Saudi Aramco to supply crude to Asian refineries kingdom invested in
Saudi Arabia’s King Salman has been on a three-week tour of Asia, and along the way has cemented the kingdom’s place as a leading crude supplier to the world’s largest consumer market.
During his tour of Malaysia, Indonesia, Japan and China, King Salman signed a number of deals, all part of the Saudi strategy to increase leverage over refined product and petrochemical markets.
“Our strategy is about growth in the downstream,” Amin Nasser, chief executive officer of state oil company Aramco, told Reuters on Sunday. “The growth in that sector is very important, and anything integrated between refining, petrochemical, with marketing and distribution, is of interest to us.”
For years, Saudi Arabia was the main factor in oil markets via OPEC, which the kingdom was the organization’s de-facto leader.
But recently, with the upsurge in Russian and US shale production, Saudi Arabia’s influence has waned along with its grip on market share.
King Salman’s tour reveals a shift in Saudi Arabia’s strategy.
During his tour, Saudi Aramco agreed to invest $7 billion in a joint venture with Malaysia’s state oil company Petronas in RAPID, a refinery and petrochemical project.
RAPID, or Refinery and Petrochemical Integrated Development set to begin in 2019, will be Aramco’s largest refinery outside the kingdom and sits just across a narrow strait from Singapore, Asia’s oil trading hub.
According to the deal, 70 per cent of oil required for the project will come from Saudi Arabia, giving the kingdom a built in market for Asian crude exports.
Reuters reports Saudi Aramco also inked a $5 billion deal with Pertamina of Indonesia which would see the expansion of the country’s larges oil refinery and Aramco will supply the crude for the facility.
“The investments are intended to enhance Aramco’s competitive position in Southeast Asia,” Ihsan Buhulaiga, a Saudi economist told Reuters.
The Pertamina investment allows the Saudis to join the hub of refineries located in and around Singapore that are factors in regional fuel prices.
Fuel deliveries in and out of this area dubbed “the window”, are assessed by S&P Global Platts. Activity at the window influences the pricing of oil products worth billions of dollars every day.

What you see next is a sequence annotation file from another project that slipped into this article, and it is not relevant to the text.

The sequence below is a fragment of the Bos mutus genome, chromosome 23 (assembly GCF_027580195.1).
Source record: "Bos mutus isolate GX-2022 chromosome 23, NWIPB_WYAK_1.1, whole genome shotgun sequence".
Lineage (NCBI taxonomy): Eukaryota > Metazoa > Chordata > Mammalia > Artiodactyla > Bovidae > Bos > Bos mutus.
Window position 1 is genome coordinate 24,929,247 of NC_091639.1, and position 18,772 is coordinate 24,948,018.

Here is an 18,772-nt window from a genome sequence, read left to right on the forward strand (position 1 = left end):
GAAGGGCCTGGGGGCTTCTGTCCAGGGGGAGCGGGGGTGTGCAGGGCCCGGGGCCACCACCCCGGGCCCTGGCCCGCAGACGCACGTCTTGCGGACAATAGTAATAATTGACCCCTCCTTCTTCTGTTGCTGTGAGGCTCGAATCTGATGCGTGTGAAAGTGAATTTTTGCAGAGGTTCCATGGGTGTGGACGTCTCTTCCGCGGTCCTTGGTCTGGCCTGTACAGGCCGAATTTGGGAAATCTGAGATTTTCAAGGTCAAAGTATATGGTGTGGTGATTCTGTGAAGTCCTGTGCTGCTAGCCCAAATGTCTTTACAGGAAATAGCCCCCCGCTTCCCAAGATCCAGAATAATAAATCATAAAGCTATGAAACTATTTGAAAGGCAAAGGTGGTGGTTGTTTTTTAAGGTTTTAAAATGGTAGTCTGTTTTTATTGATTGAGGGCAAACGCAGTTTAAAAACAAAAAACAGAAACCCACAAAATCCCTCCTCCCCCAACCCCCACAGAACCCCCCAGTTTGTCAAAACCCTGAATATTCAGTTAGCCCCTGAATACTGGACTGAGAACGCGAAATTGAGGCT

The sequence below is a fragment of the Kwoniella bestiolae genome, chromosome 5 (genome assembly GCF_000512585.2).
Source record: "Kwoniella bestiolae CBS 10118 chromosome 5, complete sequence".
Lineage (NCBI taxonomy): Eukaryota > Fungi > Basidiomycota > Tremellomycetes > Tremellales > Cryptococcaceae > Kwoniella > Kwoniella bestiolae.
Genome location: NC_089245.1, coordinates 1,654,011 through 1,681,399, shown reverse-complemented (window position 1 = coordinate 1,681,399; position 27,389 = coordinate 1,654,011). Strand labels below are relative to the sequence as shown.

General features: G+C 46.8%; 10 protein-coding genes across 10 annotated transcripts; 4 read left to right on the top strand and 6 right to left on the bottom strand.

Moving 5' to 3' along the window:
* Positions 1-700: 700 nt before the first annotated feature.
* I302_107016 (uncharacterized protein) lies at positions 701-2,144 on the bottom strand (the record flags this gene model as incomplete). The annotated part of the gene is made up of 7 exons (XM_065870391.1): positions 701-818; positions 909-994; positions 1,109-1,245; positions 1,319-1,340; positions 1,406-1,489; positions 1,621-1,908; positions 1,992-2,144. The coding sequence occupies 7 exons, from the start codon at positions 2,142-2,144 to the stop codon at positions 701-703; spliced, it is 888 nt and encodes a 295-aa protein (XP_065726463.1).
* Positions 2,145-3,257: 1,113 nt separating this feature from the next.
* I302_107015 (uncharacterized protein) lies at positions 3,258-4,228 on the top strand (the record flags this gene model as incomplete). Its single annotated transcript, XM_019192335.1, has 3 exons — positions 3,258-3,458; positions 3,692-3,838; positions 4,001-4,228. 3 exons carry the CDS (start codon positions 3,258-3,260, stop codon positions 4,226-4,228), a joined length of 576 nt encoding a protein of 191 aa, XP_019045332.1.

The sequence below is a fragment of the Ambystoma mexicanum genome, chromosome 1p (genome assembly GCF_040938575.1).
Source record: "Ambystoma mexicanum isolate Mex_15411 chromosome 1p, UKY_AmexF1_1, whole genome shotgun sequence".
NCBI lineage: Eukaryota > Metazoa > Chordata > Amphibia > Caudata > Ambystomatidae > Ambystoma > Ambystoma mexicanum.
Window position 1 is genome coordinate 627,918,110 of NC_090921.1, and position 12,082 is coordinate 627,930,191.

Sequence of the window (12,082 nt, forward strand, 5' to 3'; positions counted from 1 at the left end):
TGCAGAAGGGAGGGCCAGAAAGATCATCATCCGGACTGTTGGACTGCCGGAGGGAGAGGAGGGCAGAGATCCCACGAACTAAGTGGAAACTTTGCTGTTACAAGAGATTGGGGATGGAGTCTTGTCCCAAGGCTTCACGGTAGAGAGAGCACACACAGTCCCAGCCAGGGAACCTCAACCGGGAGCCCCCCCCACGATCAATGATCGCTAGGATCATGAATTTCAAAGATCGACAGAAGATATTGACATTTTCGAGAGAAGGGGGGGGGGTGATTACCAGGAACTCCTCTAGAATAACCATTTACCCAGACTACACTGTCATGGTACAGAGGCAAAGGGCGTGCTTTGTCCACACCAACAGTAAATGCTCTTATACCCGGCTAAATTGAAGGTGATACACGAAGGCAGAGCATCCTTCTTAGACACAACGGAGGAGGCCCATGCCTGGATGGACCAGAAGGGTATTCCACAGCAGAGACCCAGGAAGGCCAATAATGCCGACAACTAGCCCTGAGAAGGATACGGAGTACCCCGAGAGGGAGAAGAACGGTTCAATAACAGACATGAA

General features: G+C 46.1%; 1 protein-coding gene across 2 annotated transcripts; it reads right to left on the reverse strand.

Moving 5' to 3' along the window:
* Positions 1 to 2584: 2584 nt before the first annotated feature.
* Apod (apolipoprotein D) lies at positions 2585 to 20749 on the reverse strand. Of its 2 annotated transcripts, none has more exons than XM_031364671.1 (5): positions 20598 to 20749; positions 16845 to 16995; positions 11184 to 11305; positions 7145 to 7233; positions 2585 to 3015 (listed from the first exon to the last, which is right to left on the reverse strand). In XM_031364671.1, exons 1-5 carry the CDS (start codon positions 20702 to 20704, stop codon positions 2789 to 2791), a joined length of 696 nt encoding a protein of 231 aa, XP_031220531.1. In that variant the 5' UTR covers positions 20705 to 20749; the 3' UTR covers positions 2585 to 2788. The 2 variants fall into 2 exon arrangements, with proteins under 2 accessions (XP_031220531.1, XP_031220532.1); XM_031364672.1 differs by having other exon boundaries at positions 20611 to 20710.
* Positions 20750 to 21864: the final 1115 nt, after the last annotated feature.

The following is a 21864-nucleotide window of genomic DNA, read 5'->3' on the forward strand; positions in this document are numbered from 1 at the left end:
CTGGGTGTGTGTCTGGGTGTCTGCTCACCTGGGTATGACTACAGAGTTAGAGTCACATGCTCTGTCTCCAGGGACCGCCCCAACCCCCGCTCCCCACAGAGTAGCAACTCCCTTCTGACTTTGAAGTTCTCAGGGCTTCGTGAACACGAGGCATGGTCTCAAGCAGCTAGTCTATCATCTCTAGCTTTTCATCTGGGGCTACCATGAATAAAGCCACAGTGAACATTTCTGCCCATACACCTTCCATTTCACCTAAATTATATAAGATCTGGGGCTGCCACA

John Driscoll, director of consultancy at JTD Energy in Singapore told Reuters “When you control refining capacity with the capability to deliver petroleum products into the window, you have access to a physical outlet which also plays a key role in daily price discovery.”
King Salman also visited China where the Saudis signed deals that could be worth as much as $65 billion, covering energy, manufacturing and even a theme park in the kingdom.
Included in the deals are a MOU between Aramco and China North Industries Group Corp, or Norinco, to examine the possible construction of refining and petrochemical plants in China.
Along with re-establishing market control, Saudi Arabia is currently looking to boost the valuation of Saudi Aramco in what could be the world’s largest-ever IPO.
According to Deputy Crown Prince Mohammed bin Salman who oversees the kingdom’s economic policy, Aramco is expected to be valued at upwards of $2 trillion. Analysts differ with that assessment and have estimated valuation to be between $1 trillion and $1.5 trillion.
John Sfakianakis, director of the Riyadh-based Gulf Research Centre, told Reuters the trip was “the beginning of a long-term strategy of Saudi Arabia to open itself to Asian investors and vice versa” as part of its Vision 2030 policy to diversify the kingdom’s economy beyond crude exports.